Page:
A quarter pounder with cheese and all the garnish, fresh T-bones on the barbeque,¬†deep fried calamari and warm roast lamb on Sundays. It‚Äôs the stuff dreams are made¬†of. All that meaty, salty goodness is entrenched in our culture and there is nothing as¬†wonderful as a feast on the absolute deliciousness of it all. But, have you considered¬†the impact that meat eating has on the environment? Would you consider changing¬†the way you eat for the sake of the planet?
Sustainable diets have become the focus of many environmental movements around¬†the world. Climatarians, identified by their catchy¬†slogan ‚Äúless meat, less heat‚Äù, focus on reducing overall CO2 emissions¬†through lower meat consumption, and therefore reducing global temperatures in¬†the long term. In fact, at lessmeatlessheat.org they state that reducing meat¬†consumption to what’s considered a healthy amount would allow us to keep global temperature¬†rise to within 2 degrees celcius by 2050. This fact also highlights that at the moment,¬†the average Western person is consuming too much meat for their own health.
There is also the sustainarian concept of eating. This form of sustainable eating focuses¬†on the way food is produced and whether or not the producing practices have a long¬†term negative effect on the environment. This form of sustainable eating would¬†avoid any kind of farmed meat, would lean towards local produce and would take¬†into account agricultural practises when deciding what to have for dinner.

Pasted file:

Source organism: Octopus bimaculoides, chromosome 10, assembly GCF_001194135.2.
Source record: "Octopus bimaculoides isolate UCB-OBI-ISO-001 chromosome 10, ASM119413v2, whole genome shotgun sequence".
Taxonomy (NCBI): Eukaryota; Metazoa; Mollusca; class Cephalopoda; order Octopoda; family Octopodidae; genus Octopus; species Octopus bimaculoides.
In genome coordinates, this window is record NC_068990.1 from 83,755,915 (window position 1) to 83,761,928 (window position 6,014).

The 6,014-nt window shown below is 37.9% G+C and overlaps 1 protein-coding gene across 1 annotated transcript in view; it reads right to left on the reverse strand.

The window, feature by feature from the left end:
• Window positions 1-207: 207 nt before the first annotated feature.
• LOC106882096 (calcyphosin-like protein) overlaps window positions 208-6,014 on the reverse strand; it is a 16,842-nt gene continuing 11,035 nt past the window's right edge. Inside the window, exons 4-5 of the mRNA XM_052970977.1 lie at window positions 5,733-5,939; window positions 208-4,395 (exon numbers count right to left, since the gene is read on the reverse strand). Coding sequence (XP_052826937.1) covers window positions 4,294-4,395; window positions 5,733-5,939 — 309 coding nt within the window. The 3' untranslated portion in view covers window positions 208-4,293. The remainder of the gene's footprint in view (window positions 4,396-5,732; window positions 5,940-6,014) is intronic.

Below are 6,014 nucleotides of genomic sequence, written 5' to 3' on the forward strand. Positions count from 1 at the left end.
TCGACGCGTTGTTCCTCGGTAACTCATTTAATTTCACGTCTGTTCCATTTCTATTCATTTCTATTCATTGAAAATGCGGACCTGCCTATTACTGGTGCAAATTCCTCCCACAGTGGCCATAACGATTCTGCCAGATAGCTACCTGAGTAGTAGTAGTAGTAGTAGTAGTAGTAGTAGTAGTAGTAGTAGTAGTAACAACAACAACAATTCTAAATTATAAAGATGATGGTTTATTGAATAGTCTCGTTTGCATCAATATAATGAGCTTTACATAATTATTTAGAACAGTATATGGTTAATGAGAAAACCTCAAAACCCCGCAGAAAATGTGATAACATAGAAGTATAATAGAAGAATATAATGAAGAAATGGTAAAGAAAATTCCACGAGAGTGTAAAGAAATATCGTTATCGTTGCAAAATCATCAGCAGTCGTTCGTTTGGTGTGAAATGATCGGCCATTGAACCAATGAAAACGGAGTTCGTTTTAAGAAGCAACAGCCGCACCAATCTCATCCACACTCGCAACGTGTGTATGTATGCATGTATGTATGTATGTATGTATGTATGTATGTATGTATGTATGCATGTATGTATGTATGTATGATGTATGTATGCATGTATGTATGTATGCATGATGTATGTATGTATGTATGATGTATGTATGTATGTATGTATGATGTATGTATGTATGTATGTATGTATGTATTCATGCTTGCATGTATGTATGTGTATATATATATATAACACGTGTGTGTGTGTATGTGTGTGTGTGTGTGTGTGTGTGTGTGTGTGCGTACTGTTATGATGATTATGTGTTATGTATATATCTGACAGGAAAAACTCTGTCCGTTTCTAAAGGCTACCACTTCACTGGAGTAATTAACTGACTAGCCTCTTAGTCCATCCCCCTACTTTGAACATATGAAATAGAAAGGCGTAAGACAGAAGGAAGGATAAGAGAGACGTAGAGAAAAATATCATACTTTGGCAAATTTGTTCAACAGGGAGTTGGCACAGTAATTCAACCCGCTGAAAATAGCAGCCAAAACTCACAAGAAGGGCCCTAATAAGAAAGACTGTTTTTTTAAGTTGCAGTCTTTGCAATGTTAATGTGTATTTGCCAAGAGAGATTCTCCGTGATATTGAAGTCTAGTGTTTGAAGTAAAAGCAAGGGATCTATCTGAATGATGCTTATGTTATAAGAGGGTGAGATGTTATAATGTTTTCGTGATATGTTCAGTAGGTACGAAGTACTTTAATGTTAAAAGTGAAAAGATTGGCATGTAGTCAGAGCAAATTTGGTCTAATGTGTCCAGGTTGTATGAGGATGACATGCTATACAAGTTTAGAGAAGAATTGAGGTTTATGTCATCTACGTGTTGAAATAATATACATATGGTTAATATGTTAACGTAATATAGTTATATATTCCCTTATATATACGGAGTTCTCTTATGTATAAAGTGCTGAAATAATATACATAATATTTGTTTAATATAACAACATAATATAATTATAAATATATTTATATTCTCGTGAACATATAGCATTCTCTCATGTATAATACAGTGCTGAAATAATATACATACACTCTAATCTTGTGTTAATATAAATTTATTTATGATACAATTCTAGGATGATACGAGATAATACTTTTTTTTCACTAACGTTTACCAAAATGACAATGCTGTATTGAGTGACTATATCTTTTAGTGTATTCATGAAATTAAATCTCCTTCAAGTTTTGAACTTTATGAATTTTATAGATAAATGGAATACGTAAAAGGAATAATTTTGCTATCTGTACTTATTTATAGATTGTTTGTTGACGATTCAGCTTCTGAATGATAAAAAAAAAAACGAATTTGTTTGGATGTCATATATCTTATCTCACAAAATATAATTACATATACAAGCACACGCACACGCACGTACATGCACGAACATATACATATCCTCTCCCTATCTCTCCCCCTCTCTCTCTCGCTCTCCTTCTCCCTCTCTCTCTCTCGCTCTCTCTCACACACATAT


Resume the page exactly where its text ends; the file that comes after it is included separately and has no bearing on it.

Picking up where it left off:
The meat industry contributes to twenty percent of global carbon emissions. That¬†means twenty percent towards our global warming crisis. We know that a large¬†consumption of meat is showing to be less than optimal for our health. Finally, we¬†are aware that the treatment of animals in the food industry is very bad and at times¬†downright inhumane.¬†We are all conscious that our planet is taking strain, in fact we know it‚Äôs in trouble.¬†Many of us are trying our best to make lifestyle changes that could help. When it¬†comes to our diets though, we tend to get a little more protective. Food is pleasure.¬†Sometimes nothing is going to satisfy that craving for a triple cheese steak, except a¬†triple cheese steak. We are by nature‚Äôs design, omnivores, created to eat both¬†animals and plants. Our meat eating ways are a primal instinct that we may find¬†difficult to let go of. Eating, at the end of the day, is a selfish act. We eat to nourish¬†ourselves and we eat for the pleasure of it.
One sustainable eating movement that sticks out just for¬†the amount of traction they have gained, particularly with ever conscious millenials,¬†is the movement known as reducetarian. This movement focuses on¬†reducing the consumption of animal protein. It deviates from the necessity of an all¬†or nothing approach. In this way it speaks to people who are not quite ready to give¬†up our double glazed, sweet and sour, flame grilled ribs on a permanent basis but, at¬†the same time may be questioning the ethical and health implications attached to¬†their carnivorous preferences. We know it takes a lot of water to make that quarter¬†pounder. In fact according to National Geographic, we need nearly seven thousand¬†litres to make half a kilogram of beef. That‚Äôs a lot of water, especially in these El Nino¬†times where parts of the world are getting pretty parched.